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7 results found for: Scotland

Scotland contractors get 3.6 per cent funding boost

The global sum for pharmacy contractors in Scotland will increase by £2.6 million for 2018/19 to £180.96 million

Achieving Excellence welcomed by profession

Pharmacy bodies give thumbs up to Scotland’s latest strategy for the profession with its focus on pharmaceutical care

What might Brexit mean for pharmacy?

Despite recent political changes, community pharmacy could still offer government a neat solution to issues in healthcare, argues community pharmacist Noel Wicks I don’t think I’m alone in being a little shocked at the result of the Brexit vote. Like many, I hadn’t really contemplated the reality of a Leave vote simply because it hadn’t registered as a realistic outcome. This may have been because the general feeling here in Scotland was one of wanting to remain in Europe, as was reflected in the voting statistics. Quite a few people have asked me why Scotland voted the way it did. I don’t think there’s any clear reason why it was so different from elsewhere in the UK. Could it be perhaps that we feel a bit removed from some of the issues that seemed to drive so much of the pre-referendum debate? I’m thinking of things such as immigration and the NHS. While I wouldn’t suggest these aren’t relevant in Scotland, I don’t think they are felt quite so keenly as they are south of the border. Perhaps it was because ‘our Nicola’ was in the vanguard of the Remain campaign and, to many, acquitted herself admirably during the televised debates. Whatever the reason, it seems Scotland may well reconsider its role within the UK, although I do think it needs to be realistic about what the reality of a solo position in Europe might look like.

Could a minor ailments scheme take off in England?

Scotland’s minor ailments service has a lot that’s good about it, says Noel Wicks Some ideas are just so good that they keep coming around again and again. One such idea is that of an English national minor ailments/common ailments service through pharmacies. It doesn’t take a rocket scientist to figure out that, with costly A&Es bursting at the seams and long waits for doctors’ appointments, a service such as this is the only logical way forward. When you think about it, we already have the infrastructure, the capability and the scope to create the capacity for such a service. I’m sure the amount needed to set up the service would be minimal compared to any other recent national initiatives you care to mention. I appreciate that the ongoing costs of providing this would not be inconsiderable, but, in my opinion, and in relation to the alternatives, it surely can’t represent anything other than value for money. Hopefully, in the near future there will be a sudden outbreak of common sense from the government and by winter 2015 pharmacy really will be the ‘first port of call’ for common conditions.

A good idea for a pharmacy service that would take off

Scotland’s minor ailments service has a lot that’s good about it, says Noel Wicks Some ideas are just so good that they keep coming around again and again. One such idea is that of an English national minor ailments/common ailments service through pharmacies. It doesn’t take a rocket scientist to figure out that, with costly A&Es bursting at the seams and long waits for doctors’ appointments, a service such as this is the only logical way forward. When you think about it, we already have the infrastructure, the capability and the scope to create the capacity for such a service. I’m sure the amount needed to set up the service would be minimal compared to any other recent national initiatives you care to mention. I appreciate that the ongoing costs of providing this would not be inconsiderable, but, in my opinion, and in relation to the alternatives, it surely can’t represent anything other than value for money.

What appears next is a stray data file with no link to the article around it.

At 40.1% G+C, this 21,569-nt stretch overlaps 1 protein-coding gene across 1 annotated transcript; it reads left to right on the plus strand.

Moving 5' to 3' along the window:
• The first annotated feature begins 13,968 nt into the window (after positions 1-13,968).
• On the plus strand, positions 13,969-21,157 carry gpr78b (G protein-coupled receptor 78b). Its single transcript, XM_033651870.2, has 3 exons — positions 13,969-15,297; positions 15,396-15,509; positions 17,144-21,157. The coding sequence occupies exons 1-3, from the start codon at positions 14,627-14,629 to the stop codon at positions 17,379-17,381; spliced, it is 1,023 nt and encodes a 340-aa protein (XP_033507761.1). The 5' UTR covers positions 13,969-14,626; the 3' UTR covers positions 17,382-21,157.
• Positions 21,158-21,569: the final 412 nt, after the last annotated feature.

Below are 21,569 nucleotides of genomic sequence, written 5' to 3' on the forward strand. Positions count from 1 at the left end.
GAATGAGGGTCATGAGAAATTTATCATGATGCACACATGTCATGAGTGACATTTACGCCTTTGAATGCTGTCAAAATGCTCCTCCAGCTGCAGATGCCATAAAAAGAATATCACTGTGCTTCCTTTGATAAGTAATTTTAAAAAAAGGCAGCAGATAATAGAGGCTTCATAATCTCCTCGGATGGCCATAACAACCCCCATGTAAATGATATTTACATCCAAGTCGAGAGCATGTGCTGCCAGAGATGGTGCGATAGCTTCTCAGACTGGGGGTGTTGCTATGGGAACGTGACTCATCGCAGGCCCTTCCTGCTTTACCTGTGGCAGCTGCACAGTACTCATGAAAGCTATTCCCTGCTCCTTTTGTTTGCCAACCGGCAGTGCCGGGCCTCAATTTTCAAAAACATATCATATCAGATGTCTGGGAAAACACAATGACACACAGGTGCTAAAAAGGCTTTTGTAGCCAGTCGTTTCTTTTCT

Facing the future of increased demands for pharmacy

The NHS has declining resources in real terms so pharmacy could be the answer, says Chris Martin Pharmaceutical care services based around the community pharmacy network have been on pharmacy’s service development agenda since around 2005. In the almost 10 years since then, this concept has developed to a greater or lesser extent, depending on the attitudes of local commissioners – and in some cases, on which side of Hadrian’s Wall or Offa’s Dyke you are located. Today the NHS across Britain faces the task of meeting increasing demand for services with declining resources in real terms. As a result, pharmaceutical care and its potential to release the underutilised resource of the community pharmacy network has once again become the currency of negotiation and lobby. You just need to read strategy documents, such as Scotland’s Prescription for Excellence or Wales’ public health consultation document ‘Listening to You’ or to digest the minutes of the Rebalancing Medicines Legislation and Pharmacy Regulation Programme and its work on rethinking the supervision legislation in pharmacy, to see that the country’s health departments all have developing pharmacy very much on their minds.

Scotland's prescription for pharmacy

The Scottish Government’s 10-year vision for pharmacy is seen as groundbreaking by many

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